The issue on appeal is whether it was clearly established that Plaintiff had a property right in employment entitling her to due process protections before the nonrenewal of her administrator contract. Plaintiff's constitutional claim depends on whether she had a property right in continued employment as a principal. Id. Property rights "are created and their dimensions are defined by existing rules or understandings that stem from an independent source such as state law. . . ." Board of Regents v. Roth, 408 U.S. 564, 577, 92 S.Ct. 2701, 2709, 33 L.Ed.2d 548 (1972); see also Cleveland Bd. of Educ. v. Loudermill, 470 U.S. 532, 538, 105 S.Ct. 1487, 1491, 84 L.Ed.2d 494 (1985).
New Mexico law provides that school administrators may have employment contracts of one or two years. N.M.Stat.Ann. § 22-10-11 B(4). Any person employed by contract has no legitimate expectation of reemployment, and no contract is to be construed as an implied promise of continued employment pursuant to a subsequent contract. Id. section 22-10-11 E. While certified school instructors have certain rights under the statutory scheme, administrators have no tenure rights as administrators. See id. sections 22-10-12 to 22-10-14.1; see also Hayden v. Lee, 90 N.M. 272, 562 P.2d 833, 834 (1977) (administrators are neither tenured nor untenured). Only certified school instructors with three or more years of service are entitled to procedural due process prior to nonrenewal; the statutory scheme does not give similar protection to administrators at the expiration and nonrenewal of their contracts. See N.M.Stat.Ann. §§ 22-10-14, 22-10-14.1. Although the statutes provide no assurance of employment, they do provide certain procedural protections to administrators who are discharged during a school term. In addition to procedural protections, the school board may discharge an administrator during the term of an employment contract only for "good and just cause." Id. section 22-10-17.
In this case, Plaintiff was not discharged during the term of her employment contract. Rather, her contract as principal was not renewed at the end of the year, and she was reassigned to a teaching position. Under such circumstances, New Mexico law did not afford Plaintiff any procedural protections for the nonrenewal of her administrator contract.
Plaintiff argues that her nonrenewal as principal was based on illegal reasons. Plaintiff maintains she was entitled to the procedural protections afforded to certified school instructors, including written notice of termination, written reasons for the school board's nonrenewal action, nonrenewal not based on arbitrary, capricious, or illegal reasons, and a hearing before the board to contest the nonrenewal. See N.M.Stat.Ann. §§ 22-10-12 to 22-10-14.1. To support her argument, Plaintiff cites to N.M.Stat.Ann. § 22-10-16. Section 22-10-16 provides that the procedural protections that attend termination do not apply to a person without a standard teaching certificate, an instructor employed to fill the position of an instructor entering the military, a person who is sixty-five years old prior to the last day of the school year, and a person not qualified to teach. Previously, school administrators had been included in the list of persons excepted from procedural due process. Accordingly, Plaintiff contends that section 22-10-16, as applicable to her, provides due process protections to both teachers and administrators.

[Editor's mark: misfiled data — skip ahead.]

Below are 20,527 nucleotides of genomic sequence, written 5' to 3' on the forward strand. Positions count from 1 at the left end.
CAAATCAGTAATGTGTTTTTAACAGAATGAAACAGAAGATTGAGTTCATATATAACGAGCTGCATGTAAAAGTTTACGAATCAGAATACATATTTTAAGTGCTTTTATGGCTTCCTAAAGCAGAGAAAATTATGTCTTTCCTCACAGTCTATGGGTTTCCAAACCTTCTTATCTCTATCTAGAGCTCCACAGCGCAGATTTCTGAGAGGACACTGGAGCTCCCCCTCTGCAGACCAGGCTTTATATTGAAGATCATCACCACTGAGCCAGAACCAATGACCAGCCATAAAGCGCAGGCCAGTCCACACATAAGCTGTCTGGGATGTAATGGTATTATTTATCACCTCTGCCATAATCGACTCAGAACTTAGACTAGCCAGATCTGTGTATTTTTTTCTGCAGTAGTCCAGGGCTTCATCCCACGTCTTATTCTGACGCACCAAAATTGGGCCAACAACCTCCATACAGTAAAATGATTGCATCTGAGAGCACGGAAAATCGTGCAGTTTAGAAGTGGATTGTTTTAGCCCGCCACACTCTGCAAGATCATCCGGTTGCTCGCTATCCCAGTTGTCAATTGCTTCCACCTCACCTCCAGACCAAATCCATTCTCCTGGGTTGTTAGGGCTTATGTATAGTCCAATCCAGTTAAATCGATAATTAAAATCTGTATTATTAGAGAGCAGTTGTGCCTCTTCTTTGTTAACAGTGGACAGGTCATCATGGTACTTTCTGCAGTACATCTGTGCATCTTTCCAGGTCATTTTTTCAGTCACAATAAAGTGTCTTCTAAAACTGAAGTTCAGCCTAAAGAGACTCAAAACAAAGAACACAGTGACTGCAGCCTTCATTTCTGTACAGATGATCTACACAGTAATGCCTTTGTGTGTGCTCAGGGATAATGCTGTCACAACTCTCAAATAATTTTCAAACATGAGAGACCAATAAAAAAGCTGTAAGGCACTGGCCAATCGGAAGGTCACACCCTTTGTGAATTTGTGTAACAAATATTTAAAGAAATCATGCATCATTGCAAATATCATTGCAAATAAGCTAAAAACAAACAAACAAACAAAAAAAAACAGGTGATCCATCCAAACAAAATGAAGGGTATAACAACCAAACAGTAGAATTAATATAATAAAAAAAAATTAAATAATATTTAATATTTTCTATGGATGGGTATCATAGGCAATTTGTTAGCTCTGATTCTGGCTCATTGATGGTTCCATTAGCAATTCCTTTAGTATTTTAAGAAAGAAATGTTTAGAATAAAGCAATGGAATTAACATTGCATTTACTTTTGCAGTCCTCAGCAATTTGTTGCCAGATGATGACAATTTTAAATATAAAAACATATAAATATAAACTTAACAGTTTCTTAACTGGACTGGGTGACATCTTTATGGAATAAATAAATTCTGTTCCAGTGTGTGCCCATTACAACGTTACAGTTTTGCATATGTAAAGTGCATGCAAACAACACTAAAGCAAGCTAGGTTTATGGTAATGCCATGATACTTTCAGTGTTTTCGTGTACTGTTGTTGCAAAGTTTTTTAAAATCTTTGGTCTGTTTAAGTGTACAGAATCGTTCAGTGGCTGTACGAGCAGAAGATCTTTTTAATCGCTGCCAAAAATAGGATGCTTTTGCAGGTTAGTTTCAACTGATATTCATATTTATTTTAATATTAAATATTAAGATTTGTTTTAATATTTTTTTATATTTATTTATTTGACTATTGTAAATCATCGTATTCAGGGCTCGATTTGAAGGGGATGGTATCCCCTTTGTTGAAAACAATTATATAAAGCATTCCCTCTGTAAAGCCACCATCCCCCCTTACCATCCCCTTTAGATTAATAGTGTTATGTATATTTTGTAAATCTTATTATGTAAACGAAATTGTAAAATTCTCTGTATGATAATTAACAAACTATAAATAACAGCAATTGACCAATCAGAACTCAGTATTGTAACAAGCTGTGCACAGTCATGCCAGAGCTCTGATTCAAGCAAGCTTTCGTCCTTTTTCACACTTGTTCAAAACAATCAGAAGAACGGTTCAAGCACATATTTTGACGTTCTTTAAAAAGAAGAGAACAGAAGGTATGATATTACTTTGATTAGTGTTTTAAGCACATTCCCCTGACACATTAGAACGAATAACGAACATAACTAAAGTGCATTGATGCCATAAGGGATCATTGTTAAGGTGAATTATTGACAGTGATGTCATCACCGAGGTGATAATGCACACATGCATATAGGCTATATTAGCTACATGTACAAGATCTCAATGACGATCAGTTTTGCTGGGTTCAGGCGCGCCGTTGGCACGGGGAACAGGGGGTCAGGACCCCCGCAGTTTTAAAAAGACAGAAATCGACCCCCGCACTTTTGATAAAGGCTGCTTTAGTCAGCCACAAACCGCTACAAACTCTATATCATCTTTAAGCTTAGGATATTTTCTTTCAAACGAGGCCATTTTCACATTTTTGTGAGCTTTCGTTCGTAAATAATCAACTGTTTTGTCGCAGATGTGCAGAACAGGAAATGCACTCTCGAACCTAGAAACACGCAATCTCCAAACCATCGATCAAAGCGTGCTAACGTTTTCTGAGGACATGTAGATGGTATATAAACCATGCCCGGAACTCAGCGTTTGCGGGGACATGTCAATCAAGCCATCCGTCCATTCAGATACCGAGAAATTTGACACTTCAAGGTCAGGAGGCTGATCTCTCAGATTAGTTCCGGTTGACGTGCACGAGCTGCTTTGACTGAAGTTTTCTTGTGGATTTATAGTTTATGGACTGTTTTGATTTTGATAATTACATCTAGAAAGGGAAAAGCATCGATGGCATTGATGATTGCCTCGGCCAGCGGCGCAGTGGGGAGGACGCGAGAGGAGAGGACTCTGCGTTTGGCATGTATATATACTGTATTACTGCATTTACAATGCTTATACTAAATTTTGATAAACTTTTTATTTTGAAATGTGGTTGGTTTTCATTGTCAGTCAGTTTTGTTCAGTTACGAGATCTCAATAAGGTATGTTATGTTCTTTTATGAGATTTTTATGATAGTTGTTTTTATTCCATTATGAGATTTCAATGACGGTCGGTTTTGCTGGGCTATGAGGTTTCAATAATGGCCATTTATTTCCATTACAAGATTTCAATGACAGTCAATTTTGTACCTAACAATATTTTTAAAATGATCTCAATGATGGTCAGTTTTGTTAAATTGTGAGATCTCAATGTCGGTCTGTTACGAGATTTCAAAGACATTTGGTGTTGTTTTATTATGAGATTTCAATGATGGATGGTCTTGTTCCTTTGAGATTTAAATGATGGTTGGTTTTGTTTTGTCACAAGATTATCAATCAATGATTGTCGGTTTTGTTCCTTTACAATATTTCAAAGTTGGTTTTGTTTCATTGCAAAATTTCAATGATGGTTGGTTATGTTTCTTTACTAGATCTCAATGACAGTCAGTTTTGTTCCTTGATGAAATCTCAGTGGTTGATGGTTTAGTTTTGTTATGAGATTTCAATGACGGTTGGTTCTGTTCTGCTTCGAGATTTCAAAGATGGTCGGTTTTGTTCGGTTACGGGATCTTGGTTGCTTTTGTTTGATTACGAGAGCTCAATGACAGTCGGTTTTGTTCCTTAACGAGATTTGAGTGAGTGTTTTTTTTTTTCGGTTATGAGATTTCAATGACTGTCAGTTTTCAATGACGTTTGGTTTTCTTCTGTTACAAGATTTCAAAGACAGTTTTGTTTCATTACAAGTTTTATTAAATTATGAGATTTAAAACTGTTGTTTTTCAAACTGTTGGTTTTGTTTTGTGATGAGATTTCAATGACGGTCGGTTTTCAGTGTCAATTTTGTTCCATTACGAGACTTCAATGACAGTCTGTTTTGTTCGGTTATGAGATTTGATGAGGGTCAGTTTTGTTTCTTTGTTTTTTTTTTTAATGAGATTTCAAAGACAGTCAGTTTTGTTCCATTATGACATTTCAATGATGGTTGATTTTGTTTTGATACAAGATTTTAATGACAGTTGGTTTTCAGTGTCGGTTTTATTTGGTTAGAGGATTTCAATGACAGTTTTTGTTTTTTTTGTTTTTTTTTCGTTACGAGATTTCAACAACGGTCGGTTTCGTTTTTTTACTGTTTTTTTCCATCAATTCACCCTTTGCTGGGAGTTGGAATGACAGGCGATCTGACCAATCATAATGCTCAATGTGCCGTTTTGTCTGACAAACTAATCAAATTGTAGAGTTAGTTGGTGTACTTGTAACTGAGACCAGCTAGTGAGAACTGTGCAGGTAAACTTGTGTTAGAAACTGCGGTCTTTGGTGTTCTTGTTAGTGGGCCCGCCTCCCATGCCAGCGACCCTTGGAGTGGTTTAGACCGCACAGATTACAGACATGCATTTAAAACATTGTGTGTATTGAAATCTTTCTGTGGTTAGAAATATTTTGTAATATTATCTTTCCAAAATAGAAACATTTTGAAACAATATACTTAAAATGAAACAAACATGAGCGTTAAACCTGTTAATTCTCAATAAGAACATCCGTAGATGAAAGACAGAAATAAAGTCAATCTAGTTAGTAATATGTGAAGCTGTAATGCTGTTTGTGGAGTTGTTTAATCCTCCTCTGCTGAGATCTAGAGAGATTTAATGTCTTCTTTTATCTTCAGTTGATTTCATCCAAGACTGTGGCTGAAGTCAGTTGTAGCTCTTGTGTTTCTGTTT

Plaintiff's arguments may be correct if she had been completely terminated. Although her principal contract was not renewed, Plaintiff was reassigned to a teaching position. Nothing in the statutes indicates that such a reassignment triggers procedural protections.
Even if it could successfully be argued that section 22-10-16 applies, the argument is not so conclusive as to prove that the school board reasonably should have known that Plaintiff was entitled to such protections. The procedural protection statutes are not to "be construed as creating any statutorily created property right." Id. section 22-10-14 F. Also, the nonrenewal procedural protection statutes specifically refer to certified school instructors. Id. sections 22-10-12 to 22-10-14.1. The definitions sections of the New Mexico statutes distinguish between certified school instructors and administrators. See id. section 22-1-2 D, E. Accordingly, even if section 22-1-16 applies, Defendants are still entitled to qualified immunity.
The procedural protections applying to discharge during a contract term expressly apply to both instructors and administrators. N.M.Stat. Ann. §§ 22-10-17 to 22-10-18.
New Mexico law does not create a property interest that is subject to federal constitutional guarantees. Defendants, therefore, were entitled to qualified immunity. Accordingly, we conclude the district court erred in denying Defendants' Motion for Summary Judgment.
The judgment of the United States District Court for the District of New Mexico is REVERSED. The action is REMANDED for proceedings on Plaintiff's claims which are still pending before the district court.